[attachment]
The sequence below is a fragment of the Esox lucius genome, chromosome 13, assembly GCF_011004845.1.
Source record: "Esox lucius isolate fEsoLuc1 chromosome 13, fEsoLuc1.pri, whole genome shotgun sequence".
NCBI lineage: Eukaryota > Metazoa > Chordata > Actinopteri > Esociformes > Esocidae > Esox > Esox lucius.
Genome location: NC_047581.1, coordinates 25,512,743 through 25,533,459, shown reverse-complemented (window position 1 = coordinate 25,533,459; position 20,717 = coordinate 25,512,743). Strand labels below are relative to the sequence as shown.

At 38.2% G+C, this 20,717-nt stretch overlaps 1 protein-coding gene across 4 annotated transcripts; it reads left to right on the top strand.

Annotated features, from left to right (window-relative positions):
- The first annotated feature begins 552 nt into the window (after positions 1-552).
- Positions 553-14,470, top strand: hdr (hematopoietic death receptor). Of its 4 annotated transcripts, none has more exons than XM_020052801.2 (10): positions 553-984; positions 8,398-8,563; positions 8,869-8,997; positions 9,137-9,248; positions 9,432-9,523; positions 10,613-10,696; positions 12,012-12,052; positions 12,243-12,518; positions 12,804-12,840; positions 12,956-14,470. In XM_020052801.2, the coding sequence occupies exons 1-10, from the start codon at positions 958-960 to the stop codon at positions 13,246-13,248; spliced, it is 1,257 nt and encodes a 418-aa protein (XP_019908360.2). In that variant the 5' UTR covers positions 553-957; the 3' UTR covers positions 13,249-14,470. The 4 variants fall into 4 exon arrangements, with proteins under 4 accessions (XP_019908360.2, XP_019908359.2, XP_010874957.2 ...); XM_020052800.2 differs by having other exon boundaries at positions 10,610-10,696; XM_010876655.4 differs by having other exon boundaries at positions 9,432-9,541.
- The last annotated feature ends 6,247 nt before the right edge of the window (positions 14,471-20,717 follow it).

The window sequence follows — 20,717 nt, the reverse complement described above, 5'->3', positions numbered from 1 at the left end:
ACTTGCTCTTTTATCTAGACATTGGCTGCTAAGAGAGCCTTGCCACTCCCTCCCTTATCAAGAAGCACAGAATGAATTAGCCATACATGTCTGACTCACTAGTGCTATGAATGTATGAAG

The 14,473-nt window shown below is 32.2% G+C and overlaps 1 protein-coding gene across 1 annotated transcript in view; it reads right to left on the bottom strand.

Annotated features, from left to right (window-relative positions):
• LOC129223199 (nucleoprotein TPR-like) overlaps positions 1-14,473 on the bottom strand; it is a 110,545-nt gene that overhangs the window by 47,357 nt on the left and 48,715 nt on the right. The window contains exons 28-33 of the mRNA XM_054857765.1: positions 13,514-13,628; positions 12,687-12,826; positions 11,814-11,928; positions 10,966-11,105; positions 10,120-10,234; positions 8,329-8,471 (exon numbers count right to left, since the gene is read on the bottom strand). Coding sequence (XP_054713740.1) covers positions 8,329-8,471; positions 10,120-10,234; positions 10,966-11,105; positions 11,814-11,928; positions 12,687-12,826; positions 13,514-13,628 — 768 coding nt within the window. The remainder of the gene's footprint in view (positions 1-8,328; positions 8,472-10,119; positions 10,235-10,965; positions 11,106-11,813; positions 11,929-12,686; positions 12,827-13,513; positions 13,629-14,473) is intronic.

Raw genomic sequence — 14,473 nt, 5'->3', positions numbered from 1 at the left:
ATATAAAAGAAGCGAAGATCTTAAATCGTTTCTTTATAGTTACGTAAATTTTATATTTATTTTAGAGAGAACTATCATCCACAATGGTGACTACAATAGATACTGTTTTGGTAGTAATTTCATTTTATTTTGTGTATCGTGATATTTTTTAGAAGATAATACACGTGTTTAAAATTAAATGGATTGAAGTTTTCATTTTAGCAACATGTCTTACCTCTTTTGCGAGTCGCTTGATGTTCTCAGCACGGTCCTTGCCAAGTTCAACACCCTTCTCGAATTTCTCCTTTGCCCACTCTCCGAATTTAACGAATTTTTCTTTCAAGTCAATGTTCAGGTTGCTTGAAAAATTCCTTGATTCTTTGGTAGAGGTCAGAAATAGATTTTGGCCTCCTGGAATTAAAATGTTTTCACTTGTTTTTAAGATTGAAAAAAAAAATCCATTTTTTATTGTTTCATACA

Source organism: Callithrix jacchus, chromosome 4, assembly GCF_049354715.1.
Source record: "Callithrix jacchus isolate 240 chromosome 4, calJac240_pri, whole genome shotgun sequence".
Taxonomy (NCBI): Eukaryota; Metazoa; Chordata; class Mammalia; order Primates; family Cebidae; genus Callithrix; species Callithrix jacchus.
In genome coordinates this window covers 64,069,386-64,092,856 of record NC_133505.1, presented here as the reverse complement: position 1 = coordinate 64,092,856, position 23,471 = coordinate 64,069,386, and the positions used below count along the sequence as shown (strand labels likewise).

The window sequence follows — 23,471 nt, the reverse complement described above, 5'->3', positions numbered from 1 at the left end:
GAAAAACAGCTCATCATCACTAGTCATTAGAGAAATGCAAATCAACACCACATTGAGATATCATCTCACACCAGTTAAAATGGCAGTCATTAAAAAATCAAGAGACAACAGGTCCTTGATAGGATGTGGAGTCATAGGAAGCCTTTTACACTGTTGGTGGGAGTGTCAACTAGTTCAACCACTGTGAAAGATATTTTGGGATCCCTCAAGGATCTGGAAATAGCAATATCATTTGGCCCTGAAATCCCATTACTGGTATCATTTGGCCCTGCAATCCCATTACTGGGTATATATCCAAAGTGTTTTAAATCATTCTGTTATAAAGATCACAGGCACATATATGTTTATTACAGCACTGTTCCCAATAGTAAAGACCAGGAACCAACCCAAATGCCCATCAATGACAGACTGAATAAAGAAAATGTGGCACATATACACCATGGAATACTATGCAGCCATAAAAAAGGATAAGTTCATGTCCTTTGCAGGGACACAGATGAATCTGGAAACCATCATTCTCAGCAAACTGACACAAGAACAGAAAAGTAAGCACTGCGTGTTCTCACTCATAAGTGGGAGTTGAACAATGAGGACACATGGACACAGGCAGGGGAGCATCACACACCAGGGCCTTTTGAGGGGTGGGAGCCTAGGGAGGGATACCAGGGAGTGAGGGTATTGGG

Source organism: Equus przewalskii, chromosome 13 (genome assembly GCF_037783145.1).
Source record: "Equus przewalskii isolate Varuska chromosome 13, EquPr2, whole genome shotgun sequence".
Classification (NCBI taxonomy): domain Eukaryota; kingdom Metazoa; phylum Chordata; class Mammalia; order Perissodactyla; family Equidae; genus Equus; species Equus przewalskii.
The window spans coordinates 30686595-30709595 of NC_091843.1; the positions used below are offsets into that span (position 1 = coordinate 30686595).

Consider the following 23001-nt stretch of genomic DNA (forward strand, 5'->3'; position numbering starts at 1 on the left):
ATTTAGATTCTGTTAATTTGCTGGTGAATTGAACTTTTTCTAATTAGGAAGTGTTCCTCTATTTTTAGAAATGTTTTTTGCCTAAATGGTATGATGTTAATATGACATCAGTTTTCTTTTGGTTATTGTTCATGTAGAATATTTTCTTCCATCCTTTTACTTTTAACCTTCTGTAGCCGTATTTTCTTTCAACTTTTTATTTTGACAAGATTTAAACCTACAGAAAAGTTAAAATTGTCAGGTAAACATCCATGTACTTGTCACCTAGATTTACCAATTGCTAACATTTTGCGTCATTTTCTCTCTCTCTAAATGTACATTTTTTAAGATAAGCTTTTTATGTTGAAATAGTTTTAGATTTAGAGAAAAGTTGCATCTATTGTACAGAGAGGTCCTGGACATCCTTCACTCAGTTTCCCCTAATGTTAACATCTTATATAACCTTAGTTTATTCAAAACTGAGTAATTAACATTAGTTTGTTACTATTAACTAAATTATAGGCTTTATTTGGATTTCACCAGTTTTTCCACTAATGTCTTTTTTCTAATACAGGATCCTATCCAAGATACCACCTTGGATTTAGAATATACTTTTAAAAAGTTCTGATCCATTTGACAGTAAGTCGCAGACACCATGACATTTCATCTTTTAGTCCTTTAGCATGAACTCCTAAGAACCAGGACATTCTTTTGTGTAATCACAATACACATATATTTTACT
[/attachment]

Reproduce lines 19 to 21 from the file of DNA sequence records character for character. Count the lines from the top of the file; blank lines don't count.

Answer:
Taxonomy (NCBI): Eukaryota; Metazoa; Chordata; class Mammalia; order Primates; family Cebidae; genus Callithrix; species Callithrix jacchus.
In genome coordinates this window covers 64,069,386-64,092,856 of record NC_133505.1, presented here as the reverse complement: position 1 = coordinate 64,092,856, position 23,471 = coordinate 64,069,386, and the positions used below count along the sequence as shown (strand labels likewise).

The window sequence follows — 23,471 nt, the reverse complement described above, 5'->3', positions numbered from 1 at the left end: